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In spectrophotometry, often a cut off optical filter is used. With reference to a long-pass filter, which rejects any wavelengths outside a predetermined interval: low transmission in short wavelengths range and high transmission in long wavelength ranges.

Some are orange, orange-yellow, dark orange, may appear similar to a novice if not labelled well.

How can a beginner see/detect if they have used a wrong filter by looking at the spectra before they continue using it? Practical troubleshooting tips and knowledge?

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    $\begingroup$ Unless the filters are labelled in some way, e.g., Maker and number, it is not always easy to visually distinguish filters. I have a box of filters, including long pass non-fluorescent filters, and the only good way to know what they will do spectrally is to get a transmittance or absorbance spectrum. Quick and dirty: use a beam of sunlight and a diffraction grating to project a rainbow on a white wall or white paper. Then look at the rainbow using the filters. Obviously no good for UV or IR and it is very crude: a spectrometer is far better in every way. $\endgroup$
    – Ed V
    Oct 7, 2021 at 2:14
  • $\begingroup$ I don't understand the question. Are you near the spectroscopy set up or what? $\endgroup$
    – Alchimista
    Oct 7, 2021 at 9:47
  • $\begingroup$ @Edv appreciate your insights and recommending your colleague MFarque to comment. Well, with regards to protein assays (spectrophotometer: fluoroscopy), the cut off filters are sensitively crucial. According to your insights, if incorrect filter is used, there doesn't seem to be a way detect it unless actual recheck of the equipment is done. $\endgroup$
    – bonCodigo
    Oct 9, 2021 at 0:01
  • $\begingroup$ @Alchimista please see my comment. Any feedback? $\endgroup$
    – bonCodigo
    Oct 9, 2021 at 0:01
  • $\begingroup$ Afraid so. Filters are also problematic because of parasitic fluorescence: a long pass filter may block short wavelength light, but fluoresce, thereby ruining the measurements. This is not so easy to check for because the filter would be tested for its spectral properties while in the sample compartment of the spectrophotometer. Then unwanted fluorescence might well go unnoticed. This is one reason to use solution filters, e.g., potassium nitrate solution. But I do not know of a list of such solution filters and adding another cuvette to a sample compartment may not be feasible. Very annoying. $\endgroup$
    – Ed V
    Oct 9, 2021 at 0:52

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As Prof. Ed advised, take the transmission spectrum of each optical filter on a good quality double beam or single beam scanning spectrophotometer with the shortest possible wavelength step size (Caution: this could be slow, but better in terms of reliability). Keep the filter vertical. Use air as a blank. A cut-off filter is not as good as an interference filter. Note that Beer's law will not apply if you use cut-off filters. It is valid for a single wavelength. Unfortunately, there is no other way to characterize the optical filter. You do need a scanning spectrophotometer.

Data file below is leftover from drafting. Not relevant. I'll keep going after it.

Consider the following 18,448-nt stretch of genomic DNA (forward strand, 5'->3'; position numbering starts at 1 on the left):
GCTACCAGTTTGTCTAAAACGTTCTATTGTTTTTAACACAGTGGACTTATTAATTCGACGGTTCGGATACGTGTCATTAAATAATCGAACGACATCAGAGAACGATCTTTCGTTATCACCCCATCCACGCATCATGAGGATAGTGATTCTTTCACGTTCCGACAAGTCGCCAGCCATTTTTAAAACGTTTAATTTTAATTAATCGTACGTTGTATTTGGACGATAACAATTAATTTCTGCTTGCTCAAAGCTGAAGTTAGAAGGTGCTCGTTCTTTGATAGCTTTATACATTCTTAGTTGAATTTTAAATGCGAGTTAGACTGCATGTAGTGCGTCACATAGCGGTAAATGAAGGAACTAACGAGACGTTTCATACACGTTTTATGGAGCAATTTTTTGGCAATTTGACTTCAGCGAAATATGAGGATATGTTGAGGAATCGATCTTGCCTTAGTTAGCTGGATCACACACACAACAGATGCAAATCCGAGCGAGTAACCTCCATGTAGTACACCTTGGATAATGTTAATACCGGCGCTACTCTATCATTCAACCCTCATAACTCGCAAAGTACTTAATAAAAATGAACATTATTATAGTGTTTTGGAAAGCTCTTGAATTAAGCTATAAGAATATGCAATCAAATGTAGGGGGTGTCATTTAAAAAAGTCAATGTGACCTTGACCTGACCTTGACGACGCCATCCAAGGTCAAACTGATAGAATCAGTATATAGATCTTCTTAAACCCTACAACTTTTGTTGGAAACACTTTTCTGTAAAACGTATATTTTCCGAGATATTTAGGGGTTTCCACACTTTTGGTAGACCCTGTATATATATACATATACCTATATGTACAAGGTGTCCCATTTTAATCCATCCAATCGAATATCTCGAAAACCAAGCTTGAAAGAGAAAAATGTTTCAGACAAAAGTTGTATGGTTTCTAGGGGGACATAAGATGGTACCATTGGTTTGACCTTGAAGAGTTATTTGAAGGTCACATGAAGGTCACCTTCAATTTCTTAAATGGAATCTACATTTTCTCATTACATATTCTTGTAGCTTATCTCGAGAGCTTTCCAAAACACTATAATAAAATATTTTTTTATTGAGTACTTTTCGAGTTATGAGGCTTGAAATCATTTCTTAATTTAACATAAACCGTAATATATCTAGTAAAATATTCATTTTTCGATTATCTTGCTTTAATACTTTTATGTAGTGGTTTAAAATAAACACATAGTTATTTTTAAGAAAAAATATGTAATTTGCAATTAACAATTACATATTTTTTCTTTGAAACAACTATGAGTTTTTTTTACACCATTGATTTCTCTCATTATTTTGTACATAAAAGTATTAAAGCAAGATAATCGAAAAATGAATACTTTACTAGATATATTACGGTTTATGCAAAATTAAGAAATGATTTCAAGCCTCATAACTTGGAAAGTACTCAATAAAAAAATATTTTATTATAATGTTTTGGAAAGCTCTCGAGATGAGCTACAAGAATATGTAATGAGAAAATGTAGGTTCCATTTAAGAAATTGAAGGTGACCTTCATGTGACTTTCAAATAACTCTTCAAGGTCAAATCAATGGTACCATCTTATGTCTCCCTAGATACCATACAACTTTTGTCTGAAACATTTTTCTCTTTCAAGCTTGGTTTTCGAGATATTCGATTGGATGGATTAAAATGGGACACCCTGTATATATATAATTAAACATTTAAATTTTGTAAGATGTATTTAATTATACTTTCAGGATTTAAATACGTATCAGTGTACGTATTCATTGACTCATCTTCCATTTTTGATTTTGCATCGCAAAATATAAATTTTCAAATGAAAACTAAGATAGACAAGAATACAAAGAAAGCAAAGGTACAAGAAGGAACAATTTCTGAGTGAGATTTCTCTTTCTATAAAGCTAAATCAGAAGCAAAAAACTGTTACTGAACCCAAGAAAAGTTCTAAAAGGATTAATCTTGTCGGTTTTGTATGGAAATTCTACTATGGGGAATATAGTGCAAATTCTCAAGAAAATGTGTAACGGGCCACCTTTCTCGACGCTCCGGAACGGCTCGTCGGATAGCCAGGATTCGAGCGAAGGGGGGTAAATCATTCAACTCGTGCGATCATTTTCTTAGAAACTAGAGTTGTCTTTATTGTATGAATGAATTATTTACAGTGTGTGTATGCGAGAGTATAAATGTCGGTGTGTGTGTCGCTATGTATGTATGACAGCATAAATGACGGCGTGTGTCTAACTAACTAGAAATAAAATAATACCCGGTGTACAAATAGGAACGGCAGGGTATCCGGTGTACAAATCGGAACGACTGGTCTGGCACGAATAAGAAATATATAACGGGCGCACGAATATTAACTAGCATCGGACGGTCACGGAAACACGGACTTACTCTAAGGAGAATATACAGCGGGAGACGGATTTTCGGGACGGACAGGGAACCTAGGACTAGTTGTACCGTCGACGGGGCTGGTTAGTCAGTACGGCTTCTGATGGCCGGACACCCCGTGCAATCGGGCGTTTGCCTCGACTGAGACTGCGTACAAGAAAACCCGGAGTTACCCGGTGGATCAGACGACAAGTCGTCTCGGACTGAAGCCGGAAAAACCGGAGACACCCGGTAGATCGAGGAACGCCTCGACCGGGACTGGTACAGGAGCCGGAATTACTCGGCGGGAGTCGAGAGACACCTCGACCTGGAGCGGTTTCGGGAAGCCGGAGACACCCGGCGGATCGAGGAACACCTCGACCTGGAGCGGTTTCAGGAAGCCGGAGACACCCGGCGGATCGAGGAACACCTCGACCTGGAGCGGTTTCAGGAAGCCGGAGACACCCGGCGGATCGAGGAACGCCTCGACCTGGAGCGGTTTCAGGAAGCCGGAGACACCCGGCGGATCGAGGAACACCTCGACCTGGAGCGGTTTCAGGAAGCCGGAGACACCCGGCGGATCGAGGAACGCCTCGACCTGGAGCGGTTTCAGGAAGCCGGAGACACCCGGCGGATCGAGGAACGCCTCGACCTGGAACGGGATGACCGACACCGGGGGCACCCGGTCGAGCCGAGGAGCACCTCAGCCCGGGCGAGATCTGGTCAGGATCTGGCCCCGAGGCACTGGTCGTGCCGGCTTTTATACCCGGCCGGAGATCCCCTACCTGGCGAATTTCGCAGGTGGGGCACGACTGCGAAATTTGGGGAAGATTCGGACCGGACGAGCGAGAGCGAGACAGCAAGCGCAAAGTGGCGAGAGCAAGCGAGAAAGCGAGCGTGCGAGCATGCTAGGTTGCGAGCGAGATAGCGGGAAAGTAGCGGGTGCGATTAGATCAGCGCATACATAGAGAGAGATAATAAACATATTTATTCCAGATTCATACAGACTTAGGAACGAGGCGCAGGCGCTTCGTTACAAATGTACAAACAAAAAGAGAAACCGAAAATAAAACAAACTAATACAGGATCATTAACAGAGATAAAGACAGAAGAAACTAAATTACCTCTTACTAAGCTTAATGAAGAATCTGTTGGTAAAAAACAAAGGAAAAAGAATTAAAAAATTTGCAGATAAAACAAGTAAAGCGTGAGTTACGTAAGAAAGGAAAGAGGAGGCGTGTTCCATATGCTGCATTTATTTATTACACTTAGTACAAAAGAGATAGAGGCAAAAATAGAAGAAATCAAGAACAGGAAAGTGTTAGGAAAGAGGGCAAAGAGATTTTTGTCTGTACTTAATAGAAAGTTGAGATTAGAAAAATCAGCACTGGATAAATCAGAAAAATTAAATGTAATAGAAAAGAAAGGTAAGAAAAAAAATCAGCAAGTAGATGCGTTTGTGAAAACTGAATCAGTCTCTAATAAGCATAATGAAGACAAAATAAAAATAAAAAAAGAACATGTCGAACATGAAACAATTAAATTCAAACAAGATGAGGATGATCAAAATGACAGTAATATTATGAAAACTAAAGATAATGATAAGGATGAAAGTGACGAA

Edits: The instrument you are using is not called a spectrophotometer but it is a fluorometer. It uses a very bright xenon arc lamp and it needs two filters. One is called excitation filter and the other is called emission filter. Before you do fluorometry you should know

  1. Excitation spectrum of your analyte or absorption spectrum (shapes are same for simple molecules)

  2. Emission spectrum of your analyte.

  3. Transmission spectrum of your excitation filter

  4. Transmission spectrum of your emission filter.

Ideally there should be no overlap in transmission wavelengths of the two filters.

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  • $\begingroup$ Please see my comment to Ed V. It's a scanning spectrophotometer. So if that's the case, looking at the scan/spectra, can one detect/identify if correct filter is being used for their assays? You see, if a biomolecule based assay is continued, it can go on till the end and wouldn't be so beneficial to realize in the middle to at the end that filter was wrong. $\endgroup$
    – bonCodigo
    Oct 9, 2021 at 0:05
  • $\begingroup$ Sorry, I still do not understand the reason for using a filter with a scanning spectrophotometer. Could you describe your instrumentation please? $\endgroup$
    – AChem
    Oct 9, 2021 at 0:23
  • $\begingroup$ Spectrofluorometers and spectrophotometry are completely different instruments. $\endgroup$
    – AChem
    Oct 9, 2021 at 0:23
  • $\begingroup$ Is there a chance that both Spectrofluorometers and spectrophotometry functions are combined into one? $\endgroup$
    – bonCodigo
    Oct 16, 2021 at 7:16
  • $\begingroup$ @bonCodigo, spectrophotometry is not done with cut off filters. $\endgroup$
    – AChem
    Oct 16, 2021 at 12:46

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